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Costus igneus Spiral Flag, Fiery Costus

Edward F. Gilman, Ryan W. Klein, and Gail Hansen


The large, smooth, dark green leaves of this tropical evergreen have light purple undersides and are spirally arranged around stems, forming attractive, arching clumps arising from underground rootstocks. Plants reach to about two feet tall, with the tallest stems falling over and lying on the ground. Beautiful, 1½ diameter, orange flowers are produced in the warm months, appearing on cone-like heads at the tips of branches. They are especially showy and will stimulate compliments from visitors to your garden.

Leaf - Costus igneus: Spiral Flag, Fiery Costus
Figure 1. Leaf - Costus igneus: Spiral Flag, Fiery Costus
Credit: Edward F. Gilman, UF/IFAS


Flower - Costus igneus: Spiral Flag, Fiery Costus
Figure 2. Flower - Costus igneus: Spiral Flag, Fiery Costus
Credit: Edward F. Gilman, UF/IFAS

General Information

Scientific name: Costus igneus

Pronunciation: KOS-tus IG-nee-us

Common name(s): spiral flag, fiery costus

Family: Costaceae

Plant type: perennial

USDA hardiness zones: 9B through 11 (Figure 3)

Planting month for zone 9: year round

Planting month for zone 10 and 11: year round

Origin: not native to North America

Invasive potential: not known to be invasive

Uses: specimen; container or above-ground planter; mass planting; cascading down a wall; accent

Availability: grown in small quantities by a small number of nurseries

Shaded area represents potential planting range.
Figure 3. Shaded area represents potential planting range.
Credit: UF/IFAS


Height: 2 to 4 feet

Spread: 2 to 4 feet

Plant habit: upright; spreading

Plant density: open

Growth rate: moderate

Texture: coarse


Leaf arrangement: alternate

Leaf type: simple

Leaf margin: entire

Leaf shape: oblong

Leaf venation: parallel

Leaf type and persistence: evergreen

Leaf blade length: 4 to 8 inches

Leaf color: green

Fall color: no fall color change

Fall characteristic: not showy


Flower color: orange

Flower characteristic: summer flowering; fall flowering


Fruit shape: unknown

Fruit length: less than 1/2 inch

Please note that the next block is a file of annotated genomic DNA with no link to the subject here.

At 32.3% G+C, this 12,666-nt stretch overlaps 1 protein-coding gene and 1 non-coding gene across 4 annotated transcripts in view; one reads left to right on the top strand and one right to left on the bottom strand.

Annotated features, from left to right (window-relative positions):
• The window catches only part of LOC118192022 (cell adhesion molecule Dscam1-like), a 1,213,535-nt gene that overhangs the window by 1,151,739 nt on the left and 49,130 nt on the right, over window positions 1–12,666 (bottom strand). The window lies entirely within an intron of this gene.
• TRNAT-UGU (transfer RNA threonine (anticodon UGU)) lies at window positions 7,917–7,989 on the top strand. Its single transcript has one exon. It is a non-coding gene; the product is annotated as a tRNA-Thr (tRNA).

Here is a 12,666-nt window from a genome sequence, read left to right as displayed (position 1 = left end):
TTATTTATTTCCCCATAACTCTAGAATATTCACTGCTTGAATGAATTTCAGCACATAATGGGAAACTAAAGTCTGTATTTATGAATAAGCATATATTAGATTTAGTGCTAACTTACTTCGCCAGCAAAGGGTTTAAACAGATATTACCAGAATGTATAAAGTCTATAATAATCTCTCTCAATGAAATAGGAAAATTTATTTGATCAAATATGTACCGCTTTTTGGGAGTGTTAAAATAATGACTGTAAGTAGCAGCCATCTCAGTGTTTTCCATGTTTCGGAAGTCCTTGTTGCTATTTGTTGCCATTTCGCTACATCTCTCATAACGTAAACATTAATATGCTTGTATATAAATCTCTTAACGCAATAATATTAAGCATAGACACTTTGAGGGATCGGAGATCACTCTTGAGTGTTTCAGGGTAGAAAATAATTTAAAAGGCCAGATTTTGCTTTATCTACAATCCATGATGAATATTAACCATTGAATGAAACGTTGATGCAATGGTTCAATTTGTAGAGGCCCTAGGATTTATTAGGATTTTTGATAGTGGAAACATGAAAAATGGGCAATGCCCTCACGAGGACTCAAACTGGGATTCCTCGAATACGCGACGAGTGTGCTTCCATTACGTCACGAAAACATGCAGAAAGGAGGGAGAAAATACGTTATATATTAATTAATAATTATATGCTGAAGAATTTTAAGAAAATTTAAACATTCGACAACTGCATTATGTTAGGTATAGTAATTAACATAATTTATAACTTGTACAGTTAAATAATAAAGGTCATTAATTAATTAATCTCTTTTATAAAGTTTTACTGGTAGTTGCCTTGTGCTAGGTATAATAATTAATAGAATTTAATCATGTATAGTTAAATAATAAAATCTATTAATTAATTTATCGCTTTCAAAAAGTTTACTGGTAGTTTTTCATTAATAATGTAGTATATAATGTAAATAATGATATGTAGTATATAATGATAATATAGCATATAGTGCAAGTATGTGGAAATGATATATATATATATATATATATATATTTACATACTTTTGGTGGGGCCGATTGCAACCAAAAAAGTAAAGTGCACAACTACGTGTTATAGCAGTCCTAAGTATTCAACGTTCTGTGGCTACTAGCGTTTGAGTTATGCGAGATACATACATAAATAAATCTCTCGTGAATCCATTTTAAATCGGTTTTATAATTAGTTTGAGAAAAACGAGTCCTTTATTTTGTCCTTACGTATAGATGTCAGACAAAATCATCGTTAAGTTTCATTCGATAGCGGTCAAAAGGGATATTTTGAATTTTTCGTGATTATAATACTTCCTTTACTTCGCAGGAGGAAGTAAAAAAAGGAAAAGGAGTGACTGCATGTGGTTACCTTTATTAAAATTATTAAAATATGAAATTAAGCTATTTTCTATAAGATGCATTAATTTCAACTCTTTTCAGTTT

Fruit cover: dry or hard

Fruit color: green

Fruit characteristic: inconspicuous and not showy

Trunk and Branches

Trunk/bark/branches: typically multi-trunked or clumping stems

Current year stem/twig color: green

Current year stem/twig thickness: very thick


Light requirement: plant grows in part shade/part sun

Soil tolerances: occasionally wet; slightly alkaline; clay; sand; acidic; loam

Drought tolerance: moderate

Soil salt tolerances: poor

Plant spacing: 18 to 24 inches


Roots: usually not a problem

Winter interest: plant has winter interest due to unusual form, nice persistent fruits, showy winter trunk, or winter flowers

Outstanding plant: plant has outstanding ornamental features and could be planted more

Pest resistance: long-term health usually not affected by pests

Use and Management

Growing in either full sun or partial shade, spiral flag needs fertile soil and ample moisture and is often planted near water. It makes a nice accent plant in a shrub border, where the orange flowers will contrast the greens of the shrub border. Planted on two to three foot centers, it acts as a tall ground cover and can brighten a partially shaded location.

Propagation is by division of the clumps, cuttings, or by separating the offsets or plantlets that form below the flower heads.

Pests and Diseases

Mites and nematodes can be a problem, especially on light, sandy soil.

No diseases are of major concern.

Publication #FPS151

Release Date:October 9, 2023

Related Collections

Part of Shrubs Fact Sheets

Related Topics

  • Critical Issue: 1. Agricultural and Horticultural Enterprises
Organism ID

About this Publication

This document is FPS151, one of a series of the Department of Environmental Horticulture, UF/IFAS Extension. Original publication date October 1999. Revised October 2023. Visit the EDIS website at for the currently supported version of this publication.

About the Authors

Edward F. Gilman, professor emeritus; Ryan W. Klein, assistant professor, arboriculture; and Gail Hansen, professor, sustainable landscape design; Department of Environmental Horticulture, UF/IFAS Extension, Gainesville, FL 32611.


  • Gail Hansen de Chapman